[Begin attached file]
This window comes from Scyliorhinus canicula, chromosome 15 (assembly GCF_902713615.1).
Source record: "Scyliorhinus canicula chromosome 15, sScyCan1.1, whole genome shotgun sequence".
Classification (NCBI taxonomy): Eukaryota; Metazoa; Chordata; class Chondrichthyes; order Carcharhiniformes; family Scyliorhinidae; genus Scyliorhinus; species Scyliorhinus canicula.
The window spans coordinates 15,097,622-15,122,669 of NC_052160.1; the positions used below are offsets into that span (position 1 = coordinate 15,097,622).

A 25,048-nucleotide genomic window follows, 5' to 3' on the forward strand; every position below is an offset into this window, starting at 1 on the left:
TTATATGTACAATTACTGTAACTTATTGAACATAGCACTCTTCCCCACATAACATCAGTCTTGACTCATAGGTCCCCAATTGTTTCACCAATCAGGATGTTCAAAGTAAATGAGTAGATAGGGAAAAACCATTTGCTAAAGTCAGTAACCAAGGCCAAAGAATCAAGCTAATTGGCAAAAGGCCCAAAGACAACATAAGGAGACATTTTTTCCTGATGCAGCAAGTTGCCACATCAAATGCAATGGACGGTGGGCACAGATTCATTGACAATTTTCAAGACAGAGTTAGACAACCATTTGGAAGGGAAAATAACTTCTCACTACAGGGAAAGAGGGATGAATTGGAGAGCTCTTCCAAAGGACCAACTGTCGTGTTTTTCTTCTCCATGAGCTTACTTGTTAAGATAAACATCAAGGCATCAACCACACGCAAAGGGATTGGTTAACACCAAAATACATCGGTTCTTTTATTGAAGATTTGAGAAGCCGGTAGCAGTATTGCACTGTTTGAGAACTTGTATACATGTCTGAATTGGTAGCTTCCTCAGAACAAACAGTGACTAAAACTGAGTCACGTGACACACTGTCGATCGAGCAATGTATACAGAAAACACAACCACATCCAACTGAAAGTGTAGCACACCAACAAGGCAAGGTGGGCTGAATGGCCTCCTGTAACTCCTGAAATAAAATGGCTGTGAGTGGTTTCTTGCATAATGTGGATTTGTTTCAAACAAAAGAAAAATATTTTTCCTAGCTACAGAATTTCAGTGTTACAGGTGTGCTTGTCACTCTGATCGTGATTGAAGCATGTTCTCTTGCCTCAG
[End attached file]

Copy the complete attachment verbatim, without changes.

This window comes from Scyliorhinus canicula, chromosome 15 (assembly GCF_902713615.1).
Source record: "Scyliorhinus canicula chromosome 15, sScyCan1.1, whole genome shotgun sequence".
Classification (NCBI taxonomy): Eukaryota; Metazoa; Chordata; class Chondrichthyes; order Carcharhiniformes; family Scyliorhinidae; genus Scyliorhinus; species Scyliorhinus canicula.
The window spans coordinates 15,097,622-15,122,669 of NC_052160.1; the positions used below are offsets into that span (position 1 = coordinate 15,097,622).

A 25,048-nucleotide genomic window follows, 5' to 3' on the forward strand; every position below is an offset into this window, starting at 1 on the left:
TTATATGTACAATTACTGTAACTTATTGAACATAGCACTCTTCCCCACATAACATCAGTCTTGACTCATAGGTCCCCAATTGTTTCACCAATCAGGATGTTCAAAGTAAATGAGTAGATAGGGAAAAACCATTTGCTAAAGTCAGTAACCAAGGCCAAAGAATCAAGCTAATTGGCAAAAGGCCCAAAGACAACATAAGGAGACATTTTTTCCTGATGCAGCAAGTTGCCACATCAAATGCAATGGACGGTGGGCACAGATTCATTGACAATTTTCAAGACAGAGTTAGACAACCATTTGGAAGGGAAAATAACTTCTCACTACAGGGAAAGAGGGATGAATTGGAGAGCTCTTCCAAAGGACCAACTGTCGTGTTTTTCTTCTCCATGAGCTTACTTGTTAAGATAAACATCAAGGCATCAACCACACGCAAAGGGATTGGTTAACACCAAAATACATCGGTTCTTTTATTGAAGATTTGAGAAGCCGGTAGCAGTATTGCACTGTTTGAGAACTTGTATACATGTCTGAATTGGTAGCTTCCTCAGAACAAACAGTGACTAAAACTGAGTCACGTGACACACTGTCGATCGAGCAATGTATACAGAAAACACAACCACATCCAACTGAAAGTGTAGCACACCAACAAGGCAAGGTGGGCTGAATGGCCTCCTGTAACTCCTGAAATAAAATGGCTGTGAGTGGTTTCTTGCATAATGTGGATTTGTTTCAAACAAAAGAAAAATATTTTTCCTAGCTACAGAATTTCAGTGTTACAGGTGTGCTTGTCACTCTGATCGTGATTGAAGCATGTTCTCTTGCCTCAG